* Average platinum price seen falling 16 pct this year
* Platinum market deficit expected to narrow in 2015
* S.African output hit at least 15-year low in 2014
By Jan Harvey
LONDON, May 14 (Reuters) - Platinum prices could test $1,000 an ounce this year, a level not seen since early 2009, as supply from South African mines and global autocatalyst recyclers climbs, GFMS analysts at Thomson Reuters said in a report on Thursday.
Spot prices, which have fallen 35 percent over the last five years, are forecast to average $1,170 an ounce in 2015 as rising supply cuts the deficit in the platinum market to 670,000 ounces.
“The price trajectory from current levels is upwards, towards $1,290,” GFMS said in its annual Platinum and Palladium Survey. “However, the upside potential will be limited, and we would not be surprised if platinum tested $1,000 an ounce this year.”
“The bearish view is based on the increase in supply, more specifically the estimated 22 percent rise in South Africa’s mine production and 10 percent rise in autocatalyst scrap.”
The shortfall in the platinum market hit 1.016 million ounces last year as mine output fell to a 15-year low on the back of a five-month strike among South African platinum miners.
The strike, and the period of slow ramp-up after it was resolved, cost the market 1.36 million ounces of supply, GFMS said. A modest rise in demand from the 2013’s four-year low helped push the market into a hefty deficit.
Demand is expected to rise to an eight-year high at 7.72 million ounces this year, chiefly on the back of an increase in offtake from carmakers and the glass industry. Last year autocatalyst demand edged up 3.6 percent.
However, in the absence of a reduction in output of the metal, the market could push into surplus in 2016, GFMS said.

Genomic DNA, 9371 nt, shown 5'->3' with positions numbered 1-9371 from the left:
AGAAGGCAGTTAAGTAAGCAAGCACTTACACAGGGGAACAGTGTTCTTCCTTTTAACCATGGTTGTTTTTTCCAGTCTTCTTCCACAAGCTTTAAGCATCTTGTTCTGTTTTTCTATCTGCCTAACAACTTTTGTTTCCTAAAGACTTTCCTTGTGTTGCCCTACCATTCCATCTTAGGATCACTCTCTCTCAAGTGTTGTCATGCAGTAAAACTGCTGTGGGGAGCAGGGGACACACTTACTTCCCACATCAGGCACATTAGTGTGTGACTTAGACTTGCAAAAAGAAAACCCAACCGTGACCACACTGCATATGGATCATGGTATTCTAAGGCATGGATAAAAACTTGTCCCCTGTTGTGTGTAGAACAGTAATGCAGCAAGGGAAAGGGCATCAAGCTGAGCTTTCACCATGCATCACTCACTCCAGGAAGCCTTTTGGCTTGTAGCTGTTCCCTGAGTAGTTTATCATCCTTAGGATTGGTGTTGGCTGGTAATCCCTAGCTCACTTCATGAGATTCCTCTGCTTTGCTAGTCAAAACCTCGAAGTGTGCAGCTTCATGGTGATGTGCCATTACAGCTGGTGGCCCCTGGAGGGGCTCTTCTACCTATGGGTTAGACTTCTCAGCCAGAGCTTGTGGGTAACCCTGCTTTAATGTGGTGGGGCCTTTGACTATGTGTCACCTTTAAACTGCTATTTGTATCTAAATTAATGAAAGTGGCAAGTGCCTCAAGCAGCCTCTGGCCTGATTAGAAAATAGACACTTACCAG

“Without enduring production cuts to be achieved by permanently closing high cost mines, the platinum market is expected to return to surplus next year,” GFMS’ research director for mining, William Tankard, said.
“It’s a huge challenge as a producer to make that call, incur restructuring costs and permanently close capacity, if you believe the price will recover in the short- to medium-term.”
Jewellery demand, which fell 3 percent last year, is expected to rise 4 percent in 2015. Retail investment demand is expected to rise 20 percent as prices fall towards the bottom of their forecast range for the year.
Platinum’s sister metal palladium is expected to steady at $800 an ounce this year, although the outlook is more bullish as stricter emissions standards and rising autocatalyst demand keep the market in deficit.
The metal saw a deficit last year of 2.176 million ounces, chiefly due to the strike in South Africa. Supply from the country, the second largest palladium producer after Russia, fell 20 percent to 1.89 million ounces, the lowest since 2000. (Reporting by Jan Harvey, editing by David Evans)